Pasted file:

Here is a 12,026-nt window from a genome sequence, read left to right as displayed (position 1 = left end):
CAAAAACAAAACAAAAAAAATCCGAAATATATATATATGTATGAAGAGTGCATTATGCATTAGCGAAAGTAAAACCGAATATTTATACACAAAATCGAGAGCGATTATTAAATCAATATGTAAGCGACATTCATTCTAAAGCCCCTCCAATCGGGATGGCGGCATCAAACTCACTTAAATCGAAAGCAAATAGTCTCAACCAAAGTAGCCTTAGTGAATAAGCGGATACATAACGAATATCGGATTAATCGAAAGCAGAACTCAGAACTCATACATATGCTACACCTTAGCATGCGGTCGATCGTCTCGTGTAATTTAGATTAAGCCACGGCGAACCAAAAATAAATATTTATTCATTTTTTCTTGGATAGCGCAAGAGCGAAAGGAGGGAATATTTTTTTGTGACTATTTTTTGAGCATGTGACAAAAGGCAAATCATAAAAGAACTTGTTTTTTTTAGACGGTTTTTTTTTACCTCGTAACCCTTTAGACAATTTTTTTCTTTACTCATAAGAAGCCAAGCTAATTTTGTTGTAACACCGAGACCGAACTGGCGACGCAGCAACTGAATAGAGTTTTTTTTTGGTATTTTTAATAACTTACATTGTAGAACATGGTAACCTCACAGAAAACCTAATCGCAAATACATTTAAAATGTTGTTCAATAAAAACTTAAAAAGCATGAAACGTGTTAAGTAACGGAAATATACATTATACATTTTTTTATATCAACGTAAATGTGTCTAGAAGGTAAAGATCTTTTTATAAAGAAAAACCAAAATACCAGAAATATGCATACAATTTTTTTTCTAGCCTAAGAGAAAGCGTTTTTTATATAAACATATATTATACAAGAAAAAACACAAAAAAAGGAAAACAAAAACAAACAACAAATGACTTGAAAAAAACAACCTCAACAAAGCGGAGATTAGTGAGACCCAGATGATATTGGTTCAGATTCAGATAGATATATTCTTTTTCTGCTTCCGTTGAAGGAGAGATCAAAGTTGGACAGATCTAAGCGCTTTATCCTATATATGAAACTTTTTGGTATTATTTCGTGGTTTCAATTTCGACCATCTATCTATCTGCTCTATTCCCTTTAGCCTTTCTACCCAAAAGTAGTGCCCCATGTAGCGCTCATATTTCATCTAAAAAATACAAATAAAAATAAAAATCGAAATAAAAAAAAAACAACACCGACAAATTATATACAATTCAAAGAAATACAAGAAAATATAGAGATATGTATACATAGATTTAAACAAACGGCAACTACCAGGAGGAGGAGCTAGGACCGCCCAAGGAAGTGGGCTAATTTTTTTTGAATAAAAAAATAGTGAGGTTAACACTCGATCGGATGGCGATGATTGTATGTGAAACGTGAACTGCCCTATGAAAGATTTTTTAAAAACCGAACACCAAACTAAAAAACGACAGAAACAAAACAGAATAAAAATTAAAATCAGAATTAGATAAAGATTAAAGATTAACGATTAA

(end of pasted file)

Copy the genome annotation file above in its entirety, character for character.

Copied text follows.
Here is a 12,026-nt window from a genome sequence, read left to right as displayed (position 1 = left end):
CAAAAACAAAACAAAAAAAATCCGAAATATATATATATGTATGAAGAGTGCATTATGCATTAGCGAAAGTAAAACCGAATATTTATACACAAAATCGAGAGCGATTATTAAATCAATATGTAAGCGACATTCATTCTAAAGCCCCTCCAATCGGGATGGCGGCATCAAACTCACTTAAATCGAAAGCAAATAGTCTCAACCAAAGTAGCCTTAGTGAATAAGCGGATACATAACGAATATCGGATTAATCGAAAGCAGAACTCAGAACTCATACATATGCTACACCTTAGCATGCGGTCGATCGTCTCGTGTAATTTAGATTAAGCCACGGCGAACCAAAAATAAATATTTATTCATTTTTTCTTGGATAGCGCAAGAGCGAAAGGAGGGAATATTTTTTTGTGACTATTTTTTGAGCATGTGACAAAAGGCAAATCATAAAAGAACTTGTTTTTTTTAGACGGTTTTTTTTTACCTCGTAACCCTTTAGACAATTTTTTTCTTTACTCATAAGAAGCCAAGCTAATTTTGTTGTAACACCGAGACCGAACTGGCGACGCAGCAACTGAATAGAGTTTTTTTTTGGTATTTTTAATAACTTACATTGTAGAACATGGTAACCTCACAGAAAACCTAATCGCAAATACATTTAAAATGTTGTTCAATAAAAACTTAAAAAGCATGAAACGTGTTAAGTAACGGAAATATACATTATACATTTTTTTATATCAACGTAAATGTGTCTAGAAGGTAAAGATCTTTTTATAAAGAAAAACCAAAATACCAGAAATATGCATACAATTTTTTTTCTAGCCTAAGAGAAAGCGTTTTTTATATAAACATATATTATACAAGAAAAAACACAAAAAAAGGAAAACAAAAACAAACAACAAATGACTTGAAAAAAACAACCTCAACAAAGCGGAGATTAGTGAGACCCAGATGATATTGGTTCAGATTCAGATAGATATATTCTTTTTCTGCTTCCGTTGAAGGAGAGATCAAAGTTGGACAGATCTAAGCGCTTTATCCTATATATGAAACTTTTTGGTATTATTTCGTGGTTTCAATTTCGACCATCTATCTATCTGCTCTATTCCCTTTAGCCTTTCTACCCAAAAGTAGTGCCCCATGTAGCGCTCATATTTCATCTAAAAAATACAAATAAAAATAAAAATCGAAATAAAAAAAAAACAACACCGACAAATTATATACAATTCAAAGAAATACAAGAAAATATAGAGATATGTATACATAGATTTAAACAAACGGCAACTACCAGGAGGAGGAGCTAGGACCGCCCAAGGAAGTGGGCTAATTTTTTTTGAATAAAAAAATAGTGAGGTTAACACTCGATCGGATGGCGATGATTGTATGTGAAACGTGAACTGCCCTATGAAAGATTTTTTAAAAACCGAACACCAAACTAAAAAACGACAGAAACAAAACAGAATAAAAATTAAAATCAGAATTAGATAAAGATTAAAGATTAACGATTAA